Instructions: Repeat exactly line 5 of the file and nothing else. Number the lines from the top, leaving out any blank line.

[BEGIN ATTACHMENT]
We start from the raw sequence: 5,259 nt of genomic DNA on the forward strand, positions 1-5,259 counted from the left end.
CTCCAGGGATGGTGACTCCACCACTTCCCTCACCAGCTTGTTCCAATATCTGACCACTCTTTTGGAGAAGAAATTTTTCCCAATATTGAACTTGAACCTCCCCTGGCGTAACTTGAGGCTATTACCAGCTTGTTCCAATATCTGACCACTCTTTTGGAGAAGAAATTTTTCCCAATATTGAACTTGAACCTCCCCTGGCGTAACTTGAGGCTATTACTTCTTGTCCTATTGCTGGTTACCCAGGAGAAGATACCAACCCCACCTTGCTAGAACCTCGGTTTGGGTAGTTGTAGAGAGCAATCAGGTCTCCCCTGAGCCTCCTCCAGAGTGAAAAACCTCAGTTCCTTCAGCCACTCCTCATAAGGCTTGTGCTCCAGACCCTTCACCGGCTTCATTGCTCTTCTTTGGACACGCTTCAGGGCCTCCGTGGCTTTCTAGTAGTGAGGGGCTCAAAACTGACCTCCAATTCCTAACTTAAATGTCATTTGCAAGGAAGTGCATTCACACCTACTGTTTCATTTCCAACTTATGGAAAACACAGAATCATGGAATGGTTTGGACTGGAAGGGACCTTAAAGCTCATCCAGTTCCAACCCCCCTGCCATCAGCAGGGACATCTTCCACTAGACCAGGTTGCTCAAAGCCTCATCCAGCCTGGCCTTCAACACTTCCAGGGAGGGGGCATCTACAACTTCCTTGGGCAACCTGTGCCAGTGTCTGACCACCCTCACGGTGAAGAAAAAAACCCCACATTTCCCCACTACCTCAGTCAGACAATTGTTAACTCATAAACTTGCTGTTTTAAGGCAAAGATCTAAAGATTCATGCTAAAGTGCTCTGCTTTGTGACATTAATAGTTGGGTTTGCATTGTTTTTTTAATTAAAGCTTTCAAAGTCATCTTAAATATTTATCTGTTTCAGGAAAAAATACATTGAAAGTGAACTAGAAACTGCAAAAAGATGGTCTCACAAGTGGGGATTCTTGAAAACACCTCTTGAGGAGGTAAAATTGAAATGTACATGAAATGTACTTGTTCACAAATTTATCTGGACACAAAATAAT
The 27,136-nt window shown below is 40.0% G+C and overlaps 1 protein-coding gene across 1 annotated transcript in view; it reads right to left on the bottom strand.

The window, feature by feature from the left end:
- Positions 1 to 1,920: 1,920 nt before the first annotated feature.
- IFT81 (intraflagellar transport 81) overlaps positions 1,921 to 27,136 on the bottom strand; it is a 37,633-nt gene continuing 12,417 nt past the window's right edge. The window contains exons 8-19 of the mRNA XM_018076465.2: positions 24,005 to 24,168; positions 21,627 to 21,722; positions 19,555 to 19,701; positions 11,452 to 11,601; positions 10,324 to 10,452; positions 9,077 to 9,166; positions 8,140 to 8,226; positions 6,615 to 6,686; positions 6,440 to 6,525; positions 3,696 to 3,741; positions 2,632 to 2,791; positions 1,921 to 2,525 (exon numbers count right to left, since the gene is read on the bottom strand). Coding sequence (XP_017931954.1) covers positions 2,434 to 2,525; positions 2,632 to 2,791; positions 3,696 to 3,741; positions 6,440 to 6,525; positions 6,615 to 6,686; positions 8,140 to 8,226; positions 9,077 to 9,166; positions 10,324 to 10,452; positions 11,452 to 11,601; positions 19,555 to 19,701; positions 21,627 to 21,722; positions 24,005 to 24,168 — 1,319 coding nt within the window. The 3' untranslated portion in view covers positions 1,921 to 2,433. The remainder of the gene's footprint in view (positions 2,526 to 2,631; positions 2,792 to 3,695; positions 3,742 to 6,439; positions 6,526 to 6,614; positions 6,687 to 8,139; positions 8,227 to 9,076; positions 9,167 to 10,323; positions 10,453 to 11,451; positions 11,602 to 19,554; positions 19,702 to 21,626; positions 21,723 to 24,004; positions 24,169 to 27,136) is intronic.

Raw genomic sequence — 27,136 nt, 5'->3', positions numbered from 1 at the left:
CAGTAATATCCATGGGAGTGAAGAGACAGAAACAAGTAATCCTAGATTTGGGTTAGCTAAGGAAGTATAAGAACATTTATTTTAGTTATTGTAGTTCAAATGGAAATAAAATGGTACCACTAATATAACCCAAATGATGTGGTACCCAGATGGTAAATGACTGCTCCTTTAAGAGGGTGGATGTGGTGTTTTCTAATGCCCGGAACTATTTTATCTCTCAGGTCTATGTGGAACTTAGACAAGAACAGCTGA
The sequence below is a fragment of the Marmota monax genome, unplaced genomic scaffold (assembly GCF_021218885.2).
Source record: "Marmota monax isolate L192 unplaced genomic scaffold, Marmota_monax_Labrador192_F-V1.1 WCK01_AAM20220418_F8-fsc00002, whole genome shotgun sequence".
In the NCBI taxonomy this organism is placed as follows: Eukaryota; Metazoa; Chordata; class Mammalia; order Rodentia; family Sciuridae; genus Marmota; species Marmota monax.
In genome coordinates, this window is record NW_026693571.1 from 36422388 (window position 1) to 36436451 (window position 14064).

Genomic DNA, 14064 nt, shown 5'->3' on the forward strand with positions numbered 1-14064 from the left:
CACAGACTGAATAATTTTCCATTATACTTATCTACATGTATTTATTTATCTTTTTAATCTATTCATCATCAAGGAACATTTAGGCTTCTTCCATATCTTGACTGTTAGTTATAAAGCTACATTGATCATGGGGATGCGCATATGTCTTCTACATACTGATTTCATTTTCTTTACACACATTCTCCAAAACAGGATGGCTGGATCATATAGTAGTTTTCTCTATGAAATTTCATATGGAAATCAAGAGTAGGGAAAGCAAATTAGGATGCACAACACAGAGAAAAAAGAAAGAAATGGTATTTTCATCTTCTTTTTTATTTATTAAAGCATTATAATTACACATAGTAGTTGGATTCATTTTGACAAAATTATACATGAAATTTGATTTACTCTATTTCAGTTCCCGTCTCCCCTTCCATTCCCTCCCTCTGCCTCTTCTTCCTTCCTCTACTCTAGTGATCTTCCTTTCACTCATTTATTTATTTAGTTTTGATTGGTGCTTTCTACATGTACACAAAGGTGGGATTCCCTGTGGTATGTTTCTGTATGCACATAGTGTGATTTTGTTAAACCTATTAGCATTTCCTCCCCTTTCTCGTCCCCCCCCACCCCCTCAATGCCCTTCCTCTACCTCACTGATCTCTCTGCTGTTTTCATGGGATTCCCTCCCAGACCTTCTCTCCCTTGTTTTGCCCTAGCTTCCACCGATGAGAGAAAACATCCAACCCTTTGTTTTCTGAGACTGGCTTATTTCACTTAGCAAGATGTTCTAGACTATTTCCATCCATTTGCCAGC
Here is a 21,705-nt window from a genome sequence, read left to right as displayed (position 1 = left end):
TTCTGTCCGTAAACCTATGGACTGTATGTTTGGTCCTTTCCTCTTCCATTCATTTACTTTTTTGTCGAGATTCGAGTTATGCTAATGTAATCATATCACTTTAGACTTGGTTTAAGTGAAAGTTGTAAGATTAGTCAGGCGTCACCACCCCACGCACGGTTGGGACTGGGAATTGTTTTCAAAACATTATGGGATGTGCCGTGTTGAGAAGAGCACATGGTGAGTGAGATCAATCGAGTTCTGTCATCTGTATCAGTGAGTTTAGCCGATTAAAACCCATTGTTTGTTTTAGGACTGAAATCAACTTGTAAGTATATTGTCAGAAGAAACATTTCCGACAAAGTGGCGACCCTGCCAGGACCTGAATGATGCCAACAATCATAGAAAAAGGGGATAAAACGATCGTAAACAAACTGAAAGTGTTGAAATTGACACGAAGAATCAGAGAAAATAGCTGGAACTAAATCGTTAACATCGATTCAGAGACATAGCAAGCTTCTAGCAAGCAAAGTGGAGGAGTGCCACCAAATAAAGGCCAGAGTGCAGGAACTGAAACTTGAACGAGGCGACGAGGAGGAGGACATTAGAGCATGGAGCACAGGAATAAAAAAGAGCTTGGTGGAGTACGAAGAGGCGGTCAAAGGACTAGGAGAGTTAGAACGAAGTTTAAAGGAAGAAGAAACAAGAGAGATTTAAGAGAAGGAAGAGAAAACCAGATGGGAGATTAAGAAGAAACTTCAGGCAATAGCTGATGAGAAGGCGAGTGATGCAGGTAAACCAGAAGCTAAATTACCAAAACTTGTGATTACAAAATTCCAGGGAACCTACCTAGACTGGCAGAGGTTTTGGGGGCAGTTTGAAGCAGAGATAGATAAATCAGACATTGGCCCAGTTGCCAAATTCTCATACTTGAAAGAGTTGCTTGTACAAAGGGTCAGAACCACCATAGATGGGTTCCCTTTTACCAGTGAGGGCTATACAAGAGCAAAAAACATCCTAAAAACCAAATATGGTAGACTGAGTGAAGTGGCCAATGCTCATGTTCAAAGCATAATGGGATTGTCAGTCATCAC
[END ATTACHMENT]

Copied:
- Positions 1 to 1,920: 1,920 nt before the first annotated feature.